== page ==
I'll admit that I wanted to not respond to TS at all, at first, but then I checked out his blog some more, and I see that you're genuinely interested in helping men who are victims of abuse (TS gives links to various groups that support men who are victims of abuse)--though he oftentimes focuses more heavily on women-on-men violence than I do--and that's my central point: There's plenty of room for both talk about men's violence against women (and men), and about women's violence against men--that doesn't mean that they both have to be talked about in every discussion.

Back to the Stats
TS doesn't give us specific links to his facts, but his points are worth at least some looking into--and I think that things are much more complex, at the very least, than TS is willing to admit in his comment:

Just as one 'for instance'--even if 'most child abuse' were 'committed by women', (and again, TS doesn't provide us with links to the studies he mentions) isn't it important that in single-parent homes, which account for almost a third of all families, single mothers account for 5/6ths of all of 'em? And yet, the percentage of men who abuse children is almost as high as the number of women. We should expect, if all else were equal, that women would be abusers at rates around 3 times higher than men (at least)--though it's hard to gauge because not all abuse happens in single-parent homes, of course. Instead, we find that, of people convicted of abusing children (80 percent of whom are parents), 58% were women and 42% were men. So, even though women are much more often (to the tune of 3 times as often) parents than men are parents, women who are convicted of abusing children do so at only a 10% higher rate than men who are convicted of it. This isn't even going into the societal stuff around the likelihood (in my mind) of women being convicted for it more often because male-on-male violence from father to son is more socially acceptable. Sources:
There were an estimated 11.4 million single-parents in 1994.
Women comprised
about five-sixths of all single parents.

Nearly 80 percent (79.4%) of perpetrators were parents of the victim; Approximately 58 percent (57.8%) of perpetrators were women and 42.2 percent were men.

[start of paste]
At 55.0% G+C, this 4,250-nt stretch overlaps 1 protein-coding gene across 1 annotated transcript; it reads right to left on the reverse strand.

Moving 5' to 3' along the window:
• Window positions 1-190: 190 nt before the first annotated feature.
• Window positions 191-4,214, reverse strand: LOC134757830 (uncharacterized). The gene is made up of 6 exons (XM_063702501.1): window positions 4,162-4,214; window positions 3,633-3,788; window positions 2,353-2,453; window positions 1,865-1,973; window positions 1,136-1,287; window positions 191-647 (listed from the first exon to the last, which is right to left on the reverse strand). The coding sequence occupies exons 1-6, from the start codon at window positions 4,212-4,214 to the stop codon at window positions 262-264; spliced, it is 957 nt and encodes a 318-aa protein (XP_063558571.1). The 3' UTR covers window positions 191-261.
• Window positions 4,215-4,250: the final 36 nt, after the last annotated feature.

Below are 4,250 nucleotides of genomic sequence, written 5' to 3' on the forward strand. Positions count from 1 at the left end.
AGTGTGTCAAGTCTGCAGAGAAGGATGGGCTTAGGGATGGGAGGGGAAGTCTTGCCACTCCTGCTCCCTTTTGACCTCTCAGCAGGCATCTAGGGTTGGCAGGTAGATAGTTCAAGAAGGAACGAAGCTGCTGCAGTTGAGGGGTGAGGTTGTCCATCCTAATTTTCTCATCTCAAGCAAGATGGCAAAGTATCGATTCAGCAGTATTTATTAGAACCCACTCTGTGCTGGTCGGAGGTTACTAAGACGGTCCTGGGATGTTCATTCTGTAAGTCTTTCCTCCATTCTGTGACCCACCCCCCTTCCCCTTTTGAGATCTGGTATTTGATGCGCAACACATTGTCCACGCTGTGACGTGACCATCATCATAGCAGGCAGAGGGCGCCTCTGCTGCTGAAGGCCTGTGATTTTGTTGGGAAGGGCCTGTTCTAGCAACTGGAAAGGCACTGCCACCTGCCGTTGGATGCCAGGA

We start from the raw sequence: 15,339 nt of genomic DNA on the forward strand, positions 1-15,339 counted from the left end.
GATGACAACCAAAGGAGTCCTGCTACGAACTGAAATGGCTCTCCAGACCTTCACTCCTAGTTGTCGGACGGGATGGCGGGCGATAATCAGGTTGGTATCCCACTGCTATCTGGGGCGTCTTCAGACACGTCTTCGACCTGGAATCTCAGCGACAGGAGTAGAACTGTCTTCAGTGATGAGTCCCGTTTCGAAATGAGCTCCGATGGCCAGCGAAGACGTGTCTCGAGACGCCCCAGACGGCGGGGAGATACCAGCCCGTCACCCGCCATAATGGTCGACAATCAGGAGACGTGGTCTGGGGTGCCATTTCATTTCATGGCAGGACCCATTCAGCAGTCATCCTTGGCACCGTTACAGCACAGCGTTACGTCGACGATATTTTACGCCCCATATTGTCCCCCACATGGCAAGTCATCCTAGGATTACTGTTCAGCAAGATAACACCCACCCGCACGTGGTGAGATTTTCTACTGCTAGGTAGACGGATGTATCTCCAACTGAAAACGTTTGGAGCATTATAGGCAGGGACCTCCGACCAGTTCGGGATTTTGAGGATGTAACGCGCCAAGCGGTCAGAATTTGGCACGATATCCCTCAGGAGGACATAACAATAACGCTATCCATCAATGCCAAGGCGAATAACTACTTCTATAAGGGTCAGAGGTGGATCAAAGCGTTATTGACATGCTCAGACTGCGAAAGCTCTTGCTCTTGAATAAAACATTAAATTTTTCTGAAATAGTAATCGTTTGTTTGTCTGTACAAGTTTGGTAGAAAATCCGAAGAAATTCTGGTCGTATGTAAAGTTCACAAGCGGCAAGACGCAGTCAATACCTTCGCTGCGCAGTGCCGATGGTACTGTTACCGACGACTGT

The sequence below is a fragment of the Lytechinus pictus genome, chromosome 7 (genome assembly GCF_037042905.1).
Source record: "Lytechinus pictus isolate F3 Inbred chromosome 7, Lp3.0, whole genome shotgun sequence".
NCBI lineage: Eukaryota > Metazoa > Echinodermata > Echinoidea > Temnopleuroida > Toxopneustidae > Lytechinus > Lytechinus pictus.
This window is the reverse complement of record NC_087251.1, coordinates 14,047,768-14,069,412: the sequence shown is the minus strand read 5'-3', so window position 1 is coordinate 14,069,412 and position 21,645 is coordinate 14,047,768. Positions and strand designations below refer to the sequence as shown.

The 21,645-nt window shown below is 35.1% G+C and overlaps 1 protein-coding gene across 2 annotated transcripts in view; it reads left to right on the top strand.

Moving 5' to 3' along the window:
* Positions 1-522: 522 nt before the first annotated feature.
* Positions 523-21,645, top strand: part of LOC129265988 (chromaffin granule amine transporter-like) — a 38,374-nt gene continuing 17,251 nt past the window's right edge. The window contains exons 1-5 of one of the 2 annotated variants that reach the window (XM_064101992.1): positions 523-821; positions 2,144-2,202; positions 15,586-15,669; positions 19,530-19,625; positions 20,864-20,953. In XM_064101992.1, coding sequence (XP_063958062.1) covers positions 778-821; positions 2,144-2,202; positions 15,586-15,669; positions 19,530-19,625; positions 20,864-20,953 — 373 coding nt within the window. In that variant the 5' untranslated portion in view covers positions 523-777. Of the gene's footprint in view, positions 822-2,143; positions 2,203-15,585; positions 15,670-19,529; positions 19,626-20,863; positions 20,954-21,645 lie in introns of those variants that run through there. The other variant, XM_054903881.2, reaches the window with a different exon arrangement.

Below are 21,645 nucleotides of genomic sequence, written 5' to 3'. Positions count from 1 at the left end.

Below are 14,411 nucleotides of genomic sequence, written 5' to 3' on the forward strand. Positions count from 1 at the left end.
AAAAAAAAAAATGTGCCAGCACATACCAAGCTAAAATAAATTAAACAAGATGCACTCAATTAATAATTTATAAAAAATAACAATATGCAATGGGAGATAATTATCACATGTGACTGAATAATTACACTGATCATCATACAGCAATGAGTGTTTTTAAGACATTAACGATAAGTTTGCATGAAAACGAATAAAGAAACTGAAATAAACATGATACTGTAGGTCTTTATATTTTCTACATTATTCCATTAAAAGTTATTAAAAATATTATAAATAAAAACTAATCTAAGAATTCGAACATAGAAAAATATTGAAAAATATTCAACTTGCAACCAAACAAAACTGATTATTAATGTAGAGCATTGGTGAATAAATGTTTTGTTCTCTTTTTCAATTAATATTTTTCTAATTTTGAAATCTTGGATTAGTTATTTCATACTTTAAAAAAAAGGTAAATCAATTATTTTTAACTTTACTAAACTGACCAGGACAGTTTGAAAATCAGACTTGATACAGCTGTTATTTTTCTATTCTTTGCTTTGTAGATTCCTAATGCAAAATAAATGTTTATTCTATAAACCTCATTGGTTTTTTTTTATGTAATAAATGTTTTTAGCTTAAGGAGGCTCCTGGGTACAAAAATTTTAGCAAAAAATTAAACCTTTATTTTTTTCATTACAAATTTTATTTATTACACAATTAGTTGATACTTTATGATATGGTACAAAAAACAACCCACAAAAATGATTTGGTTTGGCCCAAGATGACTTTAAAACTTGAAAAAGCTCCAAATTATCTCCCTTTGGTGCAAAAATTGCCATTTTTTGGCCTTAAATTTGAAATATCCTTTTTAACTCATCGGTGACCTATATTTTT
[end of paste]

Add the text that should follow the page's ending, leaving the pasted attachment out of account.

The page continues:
The point is, it's much more complex than TS lets on in his comment. Basically, I have some concerns about what appears to be an oversimplification of the situation, and of the interpretation of the statistics involved.

Tuesday, October 09, 2007

Tuesday: Gender in the Comics

I think the Mr. Boffo comic below gives us quite a rich picture (no pun intended) of several different facets of traditional gender binaries:

The reason the joke 'works' (if it does) is that door-to-door salesmen (are there still door-to-door salespeople, other than those peddling religion?) can gain favor from women who answer the door by pretending that those women aren't, in fact, women at all, but girls--because there's nothing worse if you're female than looking old enough to, say, own your own house. Not only can they gain favor by doing so, but it's complementary. And it's 'funny', see, because salesmen can't do the same thing with men because it's not complimentary, generally, to call a man a boy.

On the other hand, here's a comic which implicitly acknowledges the Ultimate Power that comics have in reinforcing gender stereotypes:

Plus, it sort of offhandedly is snarky about the old testament, as if Moses (or perhaps another prophet?) would still be walking around, lost, today. Which is a bonus in my book, even if it also reinforces the male stereotype by imagining that a guy would rather lead his people through the desert forever than ask to stop and ask for directions...

Monday, October 08, 2007

bell hooks Monday: Changing the System from Within the System

"Radical and/or revolutionary feminists who created feminist theory but lacked doctorates recognized that our work would be comletely ignored if we did not enter more fully into the existing patriarchal academic system. For some of us, that meant working to get Ph.D.'s even though we were not that interested in academic careers.